My name is Sunny Miller, I live in Deerfield MA. I dance often at dance spree where Woody danced, and I only recognized him by photograph -- I said oh I did know who that was. I'm here today because I believe our whole culture is facing a crisis in terms of our willingness to look violence in the eye, to meet it to understand it, and see that we are part of this culture, creating a death rate 12 children per day in the United States by gun violence. And in the past few years we've seen the violence of the cities and the ghettos has moved to suburbs and to the Caucasian communities of European descent, and rightfully now we are becoming alarmed. Let us embrace this alarm with wide open eyes. And perhaps we can learn something from South Africa. The truth and reconciliation process in South Africa, as I understand, hopes for complete reevaluation and admission of every wrongdoing by hearing whether authorities in power did something wrong, whether federal agents drugged Woody and caused this seeming craziness that people observed. Whatever in the world might have happened, if we are willing to open our eyes and see it, and think what is the best we can do now we have hope. Because thousands of people are dying in the world today, our nation exports more weapons than any other nation on earth. We have to look ourselves in the eye and see what the root of booth Woody's death is, and the roots of all violence. They are in all of us, and together let us face them.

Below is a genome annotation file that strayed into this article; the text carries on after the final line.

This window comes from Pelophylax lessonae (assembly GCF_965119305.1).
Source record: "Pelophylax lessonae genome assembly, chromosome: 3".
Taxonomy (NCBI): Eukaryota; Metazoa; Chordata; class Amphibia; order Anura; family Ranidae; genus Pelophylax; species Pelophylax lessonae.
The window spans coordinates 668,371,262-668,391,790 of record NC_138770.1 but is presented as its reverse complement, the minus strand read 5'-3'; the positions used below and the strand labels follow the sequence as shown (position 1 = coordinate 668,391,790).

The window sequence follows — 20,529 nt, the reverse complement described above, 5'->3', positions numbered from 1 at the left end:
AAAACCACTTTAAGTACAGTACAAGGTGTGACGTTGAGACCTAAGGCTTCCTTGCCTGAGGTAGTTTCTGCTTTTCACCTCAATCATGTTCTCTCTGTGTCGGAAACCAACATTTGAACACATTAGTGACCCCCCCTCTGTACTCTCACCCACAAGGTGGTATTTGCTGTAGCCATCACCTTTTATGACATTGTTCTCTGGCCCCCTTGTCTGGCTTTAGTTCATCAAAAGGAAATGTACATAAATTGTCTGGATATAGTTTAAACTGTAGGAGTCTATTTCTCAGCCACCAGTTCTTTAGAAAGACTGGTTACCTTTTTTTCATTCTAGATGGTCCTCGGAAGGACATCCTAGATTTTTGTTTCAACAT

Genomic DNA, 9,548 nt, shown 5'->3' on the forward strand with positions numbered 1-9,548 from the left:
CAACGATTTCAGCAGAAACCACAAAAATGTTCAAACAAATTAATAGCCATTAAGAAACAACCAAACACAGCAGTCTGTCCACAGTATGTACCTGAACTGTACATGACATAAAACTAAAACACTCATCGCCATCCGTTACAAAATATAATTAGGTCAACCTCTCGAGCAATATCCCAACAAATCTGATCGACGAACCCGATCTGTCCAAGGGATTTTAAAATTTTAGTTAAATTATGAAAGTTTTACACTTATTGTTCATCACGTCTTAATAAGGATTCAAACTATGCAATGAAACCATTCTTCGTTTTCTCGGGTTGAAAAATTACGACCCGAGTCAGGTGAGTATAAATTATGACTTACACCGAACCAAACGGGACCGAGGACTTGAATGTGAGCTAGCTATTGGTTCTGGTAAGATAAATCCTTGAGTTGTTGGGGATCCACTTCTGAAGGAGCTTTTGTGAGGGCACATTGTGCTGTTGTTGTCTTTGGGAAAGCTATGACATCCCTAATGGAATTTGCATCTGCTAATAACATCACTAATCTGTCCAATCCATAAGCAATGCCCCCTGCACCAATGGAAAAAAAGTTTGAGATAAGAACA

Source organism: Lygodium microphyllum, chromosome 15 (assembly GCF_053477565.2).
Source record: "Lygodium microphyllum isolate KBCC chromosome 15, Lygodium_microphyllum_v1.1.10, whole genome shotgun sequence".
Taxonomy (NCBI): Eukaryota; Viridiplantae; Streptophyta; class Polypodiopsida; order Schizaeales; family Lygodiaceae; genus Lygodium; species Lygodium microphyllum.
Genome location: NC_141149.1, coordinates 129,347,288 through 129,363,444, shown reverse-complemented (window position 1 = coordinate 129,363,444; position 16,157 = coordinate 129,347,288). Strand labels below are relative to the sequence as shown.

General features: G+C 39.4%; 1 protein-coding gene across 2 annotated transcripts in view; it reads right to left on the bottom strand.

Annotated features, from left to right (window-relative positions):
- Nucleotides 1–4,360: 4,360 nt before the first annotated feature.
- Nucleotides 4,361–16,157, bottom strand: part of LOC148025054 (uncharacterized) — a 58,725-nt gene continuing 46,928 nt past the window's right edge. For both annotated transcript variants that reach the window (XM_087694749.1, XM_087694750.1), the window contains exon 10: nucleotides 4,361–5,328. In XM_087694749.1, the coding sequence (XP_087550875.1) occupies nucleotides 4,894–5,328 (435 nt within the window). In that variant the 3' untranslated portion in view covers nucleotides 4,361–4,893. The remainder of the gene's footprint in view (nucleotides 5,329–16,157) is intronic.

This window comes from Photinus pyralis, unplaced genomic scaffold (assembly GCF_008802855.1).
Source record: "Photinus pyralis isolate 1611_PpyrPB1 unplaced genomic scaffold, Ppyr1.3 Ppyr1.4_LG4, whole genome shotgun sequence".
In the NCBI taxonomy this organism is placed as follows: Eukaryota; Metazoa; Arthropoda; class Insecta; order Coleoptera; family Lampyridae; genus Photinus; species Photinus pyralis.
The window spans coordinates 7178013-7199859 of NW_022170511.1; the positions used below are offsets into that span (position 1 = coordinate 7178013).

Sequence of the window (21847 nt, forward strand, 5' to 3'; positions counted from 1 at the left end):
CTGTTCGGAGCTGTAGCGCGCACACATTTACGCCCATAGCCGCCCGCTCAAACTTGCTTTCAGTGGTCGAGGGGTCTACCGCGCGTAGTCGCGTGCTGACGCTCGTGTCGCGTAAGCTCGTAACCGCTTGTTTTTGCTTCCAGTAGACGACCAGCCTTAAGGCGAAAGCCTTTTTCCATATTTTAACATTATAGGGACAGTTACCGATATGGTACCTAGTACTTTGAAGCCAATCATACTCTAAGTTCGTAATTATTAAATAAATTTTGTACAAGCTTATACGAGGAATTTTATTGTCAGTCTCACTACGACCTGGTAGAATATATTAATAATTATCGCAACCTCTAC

Eva Wilson
I'm Eva Wilson I live in West Chesterfield. I did not know Woody, I do not know the 2 police officers, nor do I attend All Souls Church. However I have talked to a person at great length who was a witness to the shooting and obviously Mr. Woodward was scared to death and in fearful for his life. And I often wonder what was said in the calls to the police department because from my reports the policemen also appeared scared to death and fearful for their lives when they came in. So it makes me wonder what was in the calls to them. Recently I was in Rochester NY, and I noticed a piece in the paper where this man was armed with a rifle and a shotgun and threatened to shoot any police officer who went there They did go there, the gun was fired at the policemen and luckily it missed. They subdued him and took him into custody. And I just wondered what is the difference in their training and the reaction to this situation which certainly sounds much more ominous than the one at All Souls Church.
Jack Riely